The much-anticipated data from Chris Froome’s physiological tests has been released – a move which Froome hopes will silence his critics, who have raised questions over the legitimacy of his performances, and one which will undoubtedly come under scrutiny from all corners of the sport.
Froome’s data has been released in an initial article on the Esquire website, with a full piece to follow in January’s edition of the magazine, as well as a report from the GSK Human Performance Lab, where the tests were conducted on Monday August 17.
Froome completed three tests. Two submaximal tests provide an insight into how well Froome is able to sustain power, with one taking place in cool conditions and one in hot conditions, with a VO2 Max test in between to determine the maximum rate at which Froome is able to take in oxygen. Froome also revealed some of his blood data.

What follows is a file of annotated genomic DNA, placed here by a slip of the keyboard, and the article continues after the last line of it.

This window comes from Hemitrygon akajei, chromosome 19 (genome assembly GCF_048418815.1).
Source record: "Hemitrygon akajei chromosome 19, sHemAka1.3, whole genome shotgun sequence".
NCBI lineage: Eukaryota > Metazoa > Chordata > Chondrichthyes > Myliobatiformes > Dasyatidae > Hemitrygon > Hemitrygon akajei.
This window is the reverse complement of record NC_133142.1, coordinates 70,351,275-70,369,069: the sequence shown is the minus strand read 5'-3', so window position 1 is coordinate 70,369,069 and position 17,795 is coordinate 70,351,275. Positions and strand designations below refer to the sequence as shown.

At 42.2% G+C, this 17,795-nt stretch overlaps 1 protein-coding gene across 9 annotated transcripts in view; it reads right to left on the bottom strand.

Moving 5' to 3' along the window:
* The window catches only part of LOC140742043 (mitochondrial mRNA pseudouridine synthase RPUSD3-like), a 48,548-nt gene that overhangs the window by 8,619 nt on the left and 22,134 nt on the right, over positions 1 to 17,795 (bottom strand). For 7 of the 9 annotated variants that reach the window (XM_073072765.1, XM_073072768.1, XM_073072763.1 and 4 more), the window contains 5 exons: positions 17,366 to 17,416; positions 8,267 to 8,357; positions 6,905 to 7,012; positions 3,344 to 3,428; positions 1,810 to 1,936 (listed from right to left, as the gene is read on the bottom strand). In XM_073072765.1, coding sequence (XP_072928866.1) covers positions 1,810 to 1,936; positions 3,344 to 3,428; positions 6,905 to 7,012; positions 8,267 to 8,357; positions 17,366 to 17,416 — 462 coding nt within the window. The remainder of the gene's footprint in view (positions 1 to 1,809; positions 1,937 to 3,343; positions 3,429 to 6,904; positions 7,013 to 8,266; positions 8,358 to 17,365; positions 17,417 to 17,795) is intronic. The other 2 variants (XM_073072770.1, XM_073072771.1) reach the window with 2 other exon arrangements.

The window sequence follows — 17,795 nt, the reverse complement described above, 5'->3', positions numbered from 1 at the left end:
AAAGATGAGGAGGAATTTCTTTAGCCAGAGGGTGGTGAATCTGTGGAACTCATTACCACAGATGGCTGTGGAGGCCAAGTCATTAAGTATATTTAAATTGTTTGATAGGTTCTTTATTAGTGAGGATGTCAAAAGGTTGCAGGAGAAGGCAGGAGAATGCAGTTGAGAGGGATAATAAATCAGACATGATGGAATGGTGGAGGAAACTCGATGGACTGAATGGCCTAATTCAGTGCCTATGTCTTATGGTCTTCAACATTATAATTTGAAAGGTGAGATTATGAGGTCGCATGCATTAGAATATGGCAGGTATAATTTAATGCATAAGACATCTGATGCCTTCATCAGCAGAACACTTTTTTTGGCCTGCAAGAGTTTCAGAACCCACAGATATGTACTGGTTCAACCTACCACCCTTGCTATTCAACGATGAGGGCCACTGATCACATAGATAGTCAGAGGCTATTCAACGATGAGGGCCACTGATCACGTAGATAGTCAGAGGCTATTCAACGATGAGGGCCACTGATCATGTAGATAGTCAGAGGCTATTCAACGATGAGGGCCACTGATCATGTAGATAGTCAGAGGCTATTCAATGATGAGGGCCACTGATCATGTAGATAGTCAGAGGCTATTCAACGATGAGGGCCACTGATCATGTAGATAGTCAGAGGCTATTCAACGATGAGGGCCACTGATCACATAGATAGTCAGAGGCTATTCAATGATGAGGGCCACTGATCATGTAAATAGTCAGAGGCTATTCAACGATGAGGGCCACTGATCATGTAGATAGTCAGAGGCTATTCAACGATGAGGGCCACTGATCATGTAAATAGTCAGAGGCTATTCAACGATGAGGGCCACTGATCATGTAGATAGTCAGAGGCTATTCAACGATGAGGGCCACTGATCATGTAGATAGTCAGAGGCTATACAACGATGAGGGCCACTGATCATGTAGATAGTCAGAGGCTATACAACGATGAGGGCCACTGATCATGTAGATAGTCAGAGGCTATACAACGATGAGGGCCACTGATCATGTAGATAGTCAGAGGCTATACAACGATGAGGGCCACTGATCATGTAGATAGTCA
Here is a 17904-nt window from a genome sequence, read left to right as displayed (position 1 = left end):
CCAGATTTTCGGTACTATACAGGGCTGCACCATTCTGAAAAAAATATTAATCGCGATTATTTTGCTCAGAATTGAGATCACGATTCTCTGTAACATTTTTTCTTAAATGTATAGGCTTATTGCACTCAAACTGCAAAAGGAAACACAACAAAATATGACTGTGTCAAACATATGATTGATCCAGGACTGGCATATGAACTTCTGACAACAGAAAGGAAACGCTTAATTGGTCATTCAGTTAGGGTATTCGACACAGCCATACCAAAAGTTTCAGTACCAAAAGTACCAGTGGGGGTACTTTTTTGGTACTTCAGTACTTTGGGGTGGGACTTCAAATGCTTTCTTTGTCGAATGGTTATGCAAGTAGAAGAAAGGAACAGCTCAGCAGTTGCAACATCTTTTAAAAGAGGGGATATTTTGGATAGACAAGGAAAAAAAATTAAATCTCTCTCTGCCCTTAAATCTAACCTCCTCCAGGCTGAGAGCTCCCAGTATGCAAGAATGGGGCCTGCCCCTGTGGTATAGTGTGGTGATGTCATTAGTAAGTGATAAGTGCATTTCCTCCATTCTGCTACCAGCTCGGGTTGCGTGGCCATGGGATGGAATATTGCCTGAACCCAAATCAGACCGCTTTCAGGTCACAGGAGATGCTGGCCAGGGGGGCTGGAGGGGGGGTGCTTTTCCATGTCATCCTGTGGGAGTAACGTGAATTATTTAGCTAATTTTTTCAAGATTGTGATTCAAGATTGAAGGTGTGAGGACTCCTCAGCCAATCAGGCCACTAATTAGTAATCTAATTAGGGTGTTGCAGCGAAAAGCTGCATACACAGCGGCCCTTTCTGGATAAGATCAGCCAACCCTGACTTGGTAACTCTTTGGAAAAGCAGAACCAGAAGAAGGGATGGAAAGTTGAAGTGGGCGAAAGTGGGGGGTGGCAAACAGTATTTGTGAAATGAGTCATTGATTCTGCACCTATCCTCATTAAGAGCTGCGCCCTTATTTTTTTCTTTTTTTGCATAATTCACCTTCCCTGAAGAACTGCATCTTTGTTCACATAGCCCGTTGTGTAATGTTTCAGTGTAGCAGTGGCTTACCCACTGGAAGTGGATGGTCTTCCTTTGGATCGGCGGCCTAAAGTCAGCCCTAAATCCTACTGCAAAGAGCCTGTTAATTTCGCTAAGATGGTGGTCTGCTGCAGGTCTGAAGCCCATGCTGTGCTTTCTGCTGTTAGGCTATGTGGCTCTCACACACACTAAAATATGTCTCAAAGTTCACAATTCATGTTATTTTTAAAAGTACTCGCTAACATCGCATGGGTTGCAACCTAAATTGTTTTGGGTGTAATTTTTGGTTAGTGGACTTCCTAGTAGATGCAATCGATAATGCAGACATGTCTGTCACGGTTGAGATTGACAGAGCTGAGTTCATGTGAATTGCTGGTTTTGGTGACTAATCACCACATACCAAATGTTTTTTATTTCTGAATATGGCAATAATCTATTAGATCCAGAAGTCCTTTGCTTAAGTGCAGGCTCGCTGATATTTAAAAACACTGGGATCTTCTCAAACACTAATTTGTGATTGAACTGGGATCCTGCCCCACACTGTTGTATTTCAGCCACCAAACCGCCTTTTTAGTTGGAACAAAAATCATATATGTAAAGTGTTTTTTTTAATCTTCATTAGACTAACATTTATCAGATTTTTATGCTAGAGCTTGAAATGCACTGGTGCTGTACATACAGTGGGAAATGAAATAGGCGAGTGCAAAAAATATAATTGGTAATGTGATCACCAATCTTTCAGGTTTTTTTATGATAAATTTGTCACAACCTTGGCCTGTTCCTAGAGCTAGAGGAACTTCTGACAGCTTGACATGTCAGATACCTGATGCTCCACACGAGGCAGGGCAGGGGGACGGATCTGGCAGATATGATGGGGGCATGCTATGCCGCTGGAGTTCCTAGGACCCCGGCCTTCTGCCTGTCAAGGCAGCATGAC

The data from Froome’s test in August 2015 sits alongside data from tests performed in 2007 at the UCI’s World Cycling Centre in Switzerland. This, Froome hopes, will provide justification for his rise from a 22-year-old first year pro to a two-time Tour de France winner.
Here Stephen Gallagher, a former professional cyclist and director of Dig Deep Coaching, takes a closer look at the physiology data and what it means.